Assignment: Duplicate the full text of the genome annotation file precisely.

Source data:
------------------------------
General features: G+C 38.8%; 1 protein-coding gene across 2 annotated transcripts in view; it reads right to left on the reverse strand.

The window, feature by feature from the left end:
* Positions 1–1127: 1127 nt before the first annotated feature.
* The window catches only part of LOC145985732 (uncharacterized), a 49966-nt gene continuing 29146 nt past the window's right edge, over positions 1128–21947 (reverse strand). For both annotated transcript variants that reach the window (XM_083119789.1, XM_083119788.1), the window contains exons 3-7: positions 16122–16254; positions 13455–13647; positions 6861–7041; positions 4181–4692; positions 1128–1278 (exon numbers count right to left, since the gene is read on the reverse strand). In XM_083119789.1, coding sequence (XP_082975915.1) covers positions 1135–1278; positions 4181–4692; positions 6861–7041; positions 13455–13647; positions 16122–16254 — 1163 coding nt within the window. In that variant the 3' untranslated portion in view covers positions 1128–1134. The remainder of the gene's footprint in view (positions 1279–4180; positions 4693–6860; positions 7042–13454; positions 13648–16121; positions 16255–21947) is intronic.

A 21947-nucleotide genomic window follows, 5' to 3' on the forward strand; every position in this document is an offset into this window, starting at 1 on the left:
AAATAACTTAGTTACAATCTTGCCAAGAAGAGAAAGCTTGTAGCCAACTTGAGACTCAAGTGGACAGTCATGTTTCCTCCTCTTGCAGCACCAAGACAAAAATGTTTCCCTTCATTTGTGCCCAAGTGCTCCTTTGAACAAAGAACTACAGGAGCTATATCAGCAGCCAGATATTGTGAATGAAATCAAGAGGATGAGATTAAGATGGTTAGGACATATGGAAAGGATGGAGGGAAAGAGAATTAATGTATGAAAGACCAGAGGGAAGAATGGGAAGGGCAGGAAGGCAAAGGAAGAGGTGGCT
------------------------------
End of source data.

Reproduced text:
General features: G+C 38.8%; 1 protein-coding gene across 2 annotated transcripts in view; it reads right to left on the reverse strand.

The window, feature by feature from the left end:
* Positions 1–1127: 1127 nt before the first annotated feature.
* The window catches only part of LOC145985732 (uncharacterized), a 49966-nt gene continuing 29146 nt past the window's right edge, over positions 1128–21947 (reverse strand). For both annotated transcript variants that reach the window (XM_083119789.1, XM_083119788.1), the window contains exons 3-7: positions 16122–16254; positions 13455–13647; positions 6861–7041; positions 4181–4692; positions 1128–1278 (exon numbers count right to left, since the gene is read on the reverse strand). In XM_083119789.1, coding sequence (XP_082975915.1) covers positions 1135–1278; positions 4181–4692; positions 6861–7041; positions 13455–13647; positions 16122–16254 — 1163 coding nt within the window. In that variant the 3' untranslated portion in view covers positions 1128–1134. The remainder of the gene's footprint in view (positions 1279–4180; positions 4693–6860; positions 7042–13454; positions 13648–16121; positions 16255–21947) is intronic.

A 21947-nucleotide genomic window follows, 5' to 3' on the forward strand; every position in this document is an offset into this window, starting at 1 on the left:
AAATAACTTAGTTACAATCTTGCCAAGAAGAGAAAGCTTGTAGCCAACTTGAGACTCAAGTGGACAGTCATGTTTCCTCCTCTTGCAGCACCAAGACAAAAATGTTTCCCTTCATTTGTGCCCAAGTGCTCCTTTGAACAAAGAACTACAGGAGCTATATCAGCAGCCAGATATTGTGAATGAAATCAAGAGGATGAGATTAAGATGGTTAGGACATATGGAAAGGATGGAGGGAAAGAGAATTAATGTATGAAAGACCAGAGGGAAGAATGGGAAGGGCAGGAAGGCAAAGGAAGAGGTGGCT